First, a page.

News / Africa

    Deforestation Slows in Congo Basin

    An aerial view of Garamba forest in Haute Uele region of northeastern Congo. (file photo)
    An aerial view of Garamba forest in Haute Uele region of northeastern Congo. (file photo)
    Selah Hennessy
    Tree loss in the Congo Basin rainforest is slowing down, according to a new study published Monday.  The Congo Basin rainforest is the world's second largest, after the Amazon, and scientists say the study is good news for the global environment.

    "What we saw is in the 1990s about 285,000 hectares each year removed over Central Africa.  And this has declined by over 100,000 hectares in the 2000s.  So there was a big drop in deforestation rate in Central Africa between the 1990s and the 2000s, which is quite a surprising result," said Simon Lewis from the University College London.

    The study, which is based on analysis of satellite images, shows the deforestation rate in the Congo Basin is lower than in other major tropical forest region in the world.

    Lewis said this may in part be because of how Central African countries have developed their economies.  They were highly dependent, he said, on oil and mineral wealth, and were investing less in agricultural expansion.

    "They are oriented towards those commodities rather than expanding agriculture.  So we have not seen the big increase in industrial agriculture like we have seen in the Amazon for soya and in South-east Asia for palm oil.  That is not yet happening on a large scale in Central Africa hence these lower deforestation rates," said Lewis.

    But he said that could well be changing.  He said Central Africa was at a pivotal moment with rising populations, growing demand for food and increased living standards.  As these shifts drive demand for commodities from agricultural land deforestation is likely to rise.

    "In the Amazon and in Southeast Asia really large areas of what were rainforests have been converted to do this industrial-scale agriculture and there are the first signs that this might be coming to Central Africa," said Lewis.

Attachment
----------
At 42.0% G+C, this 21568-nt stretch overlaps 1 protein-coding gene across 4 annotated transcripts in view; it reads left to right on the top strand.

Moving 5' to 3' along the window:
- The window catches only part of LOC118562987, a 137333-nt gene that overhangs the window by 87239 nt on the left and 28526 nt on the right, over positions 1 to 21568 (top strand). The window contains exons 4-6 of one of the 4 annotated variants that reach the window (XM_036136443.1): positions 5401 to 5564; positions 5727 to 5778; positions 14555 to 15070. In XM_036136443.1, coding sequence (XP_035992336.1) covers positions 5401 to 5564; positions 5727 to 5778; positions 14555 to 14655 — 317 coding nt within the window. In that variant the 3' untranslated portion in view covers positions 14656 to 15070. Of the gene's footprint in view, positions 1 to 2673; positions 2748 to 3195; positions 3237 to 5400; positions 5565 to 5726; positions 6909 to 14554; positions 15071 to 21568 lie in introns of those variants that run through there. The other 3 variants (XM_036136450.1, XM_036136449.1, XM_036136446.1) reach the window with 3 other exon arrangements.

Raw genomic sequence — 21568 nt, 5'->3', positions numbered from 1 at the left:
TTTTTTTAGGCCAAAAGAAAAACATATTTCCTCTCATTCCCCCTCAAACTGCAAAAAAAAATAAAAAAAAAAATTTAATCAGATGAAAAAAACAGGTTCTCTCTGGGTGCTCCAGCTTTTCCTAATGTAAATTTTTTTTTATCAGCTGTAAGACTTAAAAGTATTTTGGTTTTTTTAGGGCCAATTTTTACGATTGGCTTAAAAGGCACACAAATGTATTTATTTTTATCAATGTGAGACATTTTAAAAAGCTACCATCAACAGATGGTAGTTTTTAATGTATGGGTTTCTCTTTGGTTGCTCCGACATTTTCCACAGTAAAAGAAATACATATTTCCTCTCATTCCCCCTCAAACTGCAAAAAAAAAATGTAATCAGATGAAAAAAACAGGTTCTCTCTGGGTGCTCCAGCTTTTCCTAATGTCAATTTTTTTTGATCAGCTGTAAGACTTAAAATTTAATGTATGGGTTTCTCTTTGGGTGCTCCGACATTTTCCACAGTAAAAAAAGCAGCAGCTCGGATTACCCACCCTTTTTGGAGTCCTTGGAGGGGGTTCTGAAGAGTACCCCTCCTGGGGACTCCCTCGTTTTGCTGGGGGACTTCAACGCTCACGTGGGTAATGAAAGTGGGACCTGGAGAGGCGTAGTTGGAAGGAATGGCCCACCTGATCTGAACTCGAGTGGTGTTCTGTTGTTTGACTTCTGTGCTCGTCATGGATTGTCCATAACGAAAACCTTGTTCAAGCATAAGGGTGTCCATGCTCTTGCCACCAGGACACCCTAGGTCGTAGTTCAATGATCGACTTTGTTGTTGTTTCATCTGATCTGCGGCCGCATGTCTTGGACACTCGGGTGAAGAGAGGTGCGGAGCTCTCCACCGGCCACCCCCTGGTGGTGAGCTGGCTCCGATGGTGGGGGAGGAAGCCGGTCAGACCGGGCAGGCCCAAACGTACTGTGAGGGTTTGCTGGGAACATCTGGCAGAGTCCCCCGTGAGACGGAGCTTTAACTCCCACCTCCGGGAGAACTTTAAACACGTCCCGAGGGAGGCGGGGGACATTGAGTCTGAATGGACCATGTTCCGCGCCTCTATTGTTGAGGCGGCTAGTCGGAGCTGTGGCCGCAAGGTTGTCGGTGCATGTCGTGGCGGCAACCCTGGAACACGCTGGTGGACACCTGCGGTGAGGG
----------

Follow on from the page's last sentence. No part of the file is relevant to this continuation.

The study was published in the Philosophical Transactions of the Royal Society B and is part of a series on African forests.

    Another study found the trees in the Congo Basin are unique. 

    Lewis said they were "more grand and more majestic" than had previously been realized.

    The experts measured more than 100,000 trees and found that African species are on average much larger than in the Amazon. 

    British-based Resource Extraction Monitoring director Stuart Wilson has been observing the logging industry in Central Africa for several years. Wilson said they were good for the environment, absorbing carbon dioxide from the atmosphere and so slowing the rate of climate change.

    He said Monday's study was good news.  But he warned despite logging regulations in many Central African countries, controls were not in place to protect the rain forest.  He said governments, and the internatioal community, needed to do more to make sure trees were protected.

    "Each of the countries, if it is Congo Brazzaville or Cameroon or Central African Republic, they are all facing massive governance problems.  If you take the DRC, for example, the government simply is not present in two-thirds of the country.  There is no law enforcement," said Wilson.

    The Congo Basin covers more than two million square kilometers.

    You May Like

    South Sudan Sends First Ever Official Olympic Team to Rio

    VOA caught up with Santino Kenyi, 16, one of three athletes who will compete in this year's summer games in Brazil

    Arrest of Malawi's 'Hyena' Man Highlights Clash of Ritual, Health and Women's Rights

    Ritual practice of deflowering young girls is blamed for spreading deadly AIDS virus

    Immigrant Delegate Marvels at Democratic Process

    VOA finds things Americans take for granted are special to foreigners

    This forum has been closed.
    Comments
         
    There are no comments in this forum. Be first and add one

    By the Numbers

    Featured Videos

    Your JavaScript is turned off or you have an old version of Adobe's Flash Player. Get the latest Flash player.
    Immigrant Delegate Marvels at Democratic Processi
    X
    Katherine Gypson
    July 27, 2016 6:21 PM
    It’s been a bitter and divisive election season – but first time Indian-American delegate Dr. Shashi Gupta headed to the Democratic National Convention with a sense of hope. VOA’s Katherine Gypson followed this immigrant with the love of U.S. politics all the way to Philadelphia.
    Video

    Video Immigrant Delegate Marvels at Democratic Process